After reports were coming out earlier about the Leafs pursuing Ron Hainsey, it has been confirmed that the Leafs have signed Ron Hainsey to a 2 year, $3 million contract.
— Leafs PR (@LeafsPR) July 1, 2017
Since Jeff Veillette already went in depth about Ron Hainsey’s abilities as a player, I’ll talk a bit more about the contract.
Hainsey isn’t a terrible defenseman by any means, but personally, I find $3 million to be a bit of an overpayment, especially at Hainsey’s age. The following players who played at least one game this season had a cap hit of $3 million this season: Tomas Hertl, Evgeny Kuznetsov, Mikael Granlund, Martin Jones, Andrew Cogliano, and Mathieu Perreault, with quite a few of those deals being RFA deals that need to be re-signed. Hainsey compares to none of those players, but it’s not a fair comparison to make when these are all forwards or goalies.
However, there is a defenseman who is just coming off a deal with a $3 million cap hit. Leafs fans will know of him, as that player is Stephane Robidas. While Robidas was a year older when he signed the deal, coming off a couple of bad leg injuries, and signed for a year longer, these are comparable situations. Hainsey is a solid depth player, but you would’ve hoped by now that the Leafs had learned their lesson at signing old defenseman to more than one year at a relatively expensive price, considering they just finished paying Robidas $3 million a year to sit at home.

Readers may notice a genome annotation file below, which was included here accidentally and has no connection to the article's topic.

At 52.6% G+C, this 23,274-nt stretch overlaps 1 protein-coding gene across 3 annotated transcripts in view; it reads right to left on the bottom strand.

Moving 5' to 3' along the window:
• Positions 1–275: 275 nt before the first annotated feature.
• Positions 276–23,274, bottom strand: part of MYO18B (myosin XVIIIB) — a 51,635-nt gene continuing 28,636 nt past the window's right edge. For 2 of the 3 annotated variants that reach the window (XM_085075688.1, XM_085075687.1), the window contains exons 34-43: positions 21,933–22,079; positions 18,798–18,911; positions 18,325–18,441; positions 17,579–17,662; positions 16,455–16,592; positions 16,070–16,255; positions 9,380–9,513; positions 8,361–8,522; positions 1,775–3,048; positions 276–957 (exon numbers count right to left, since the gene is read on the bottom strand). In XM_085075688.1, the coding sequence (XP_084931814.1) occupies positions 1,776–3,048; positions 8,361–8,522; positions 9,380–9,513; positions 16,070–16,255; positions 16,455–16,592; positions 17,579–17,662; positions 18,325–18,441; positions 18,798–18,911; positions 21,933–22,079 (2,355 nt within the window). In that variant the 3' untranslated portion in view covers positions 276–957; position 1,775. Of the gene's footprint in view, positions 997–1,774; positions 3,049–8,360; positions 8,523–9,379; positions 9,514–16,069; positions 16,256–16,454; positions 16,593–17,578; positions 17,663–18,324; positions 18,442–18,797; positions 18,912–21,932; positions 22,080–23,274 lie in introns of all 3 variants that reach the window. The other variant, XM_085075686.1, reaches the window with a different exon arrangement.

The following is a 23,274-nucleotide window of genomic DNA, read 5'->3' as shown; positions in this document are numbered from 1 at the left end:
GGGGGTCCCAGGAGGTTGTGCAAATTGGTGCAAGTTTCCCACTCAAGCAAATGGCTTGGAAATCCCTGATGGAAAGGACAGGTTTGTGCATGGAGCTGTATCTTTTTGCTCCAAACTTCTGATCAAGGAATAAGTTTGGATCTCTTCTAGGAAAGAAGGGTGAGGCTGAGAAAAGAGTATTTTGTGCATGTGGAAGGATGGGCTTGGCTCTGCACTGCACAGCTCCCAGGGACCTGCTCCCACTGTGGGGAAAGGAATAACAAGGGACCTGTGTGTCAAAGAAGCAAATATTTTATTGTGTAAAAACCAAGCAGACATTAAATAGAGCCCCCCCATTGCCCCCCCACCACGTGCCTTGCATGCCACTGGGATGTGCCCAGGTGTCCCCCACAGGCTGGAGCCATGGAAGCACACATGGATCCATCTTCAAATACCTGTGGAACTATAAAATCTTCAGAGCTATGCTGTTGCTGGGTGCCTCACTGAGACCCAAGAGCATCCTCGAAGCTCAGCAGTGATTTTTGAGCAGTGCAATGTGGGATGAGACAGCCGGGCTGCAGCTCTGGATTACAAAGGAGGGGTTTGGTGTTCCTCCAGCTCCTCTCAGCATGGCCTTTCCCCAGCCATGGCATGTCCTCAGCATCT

On the bright side, it’s only a two year deal, so worst case scenario is that he doesn’t work out and you eat the cap hit. Also, this falls into the Leafs two year window before they have to re-sign Matthews and Marner, so the cap hit won’t cause any problems in that regard, although it might cause some issues with Nylander’s extension.
At the very least, Hainsey is a solid, third pair defenseman who has experience. He can play on both sides, so he has a bit of versatility to him, and he’s a better option than Polak. The cap hit is a bit high, but not high enough to cause any massive problems, and it’s a short enough term that the Leafs might be able to afford to bite the bullet if it goes wrong. It’s not ideal, especially if this is the only defenseman they sign, but it’s not the end of the world.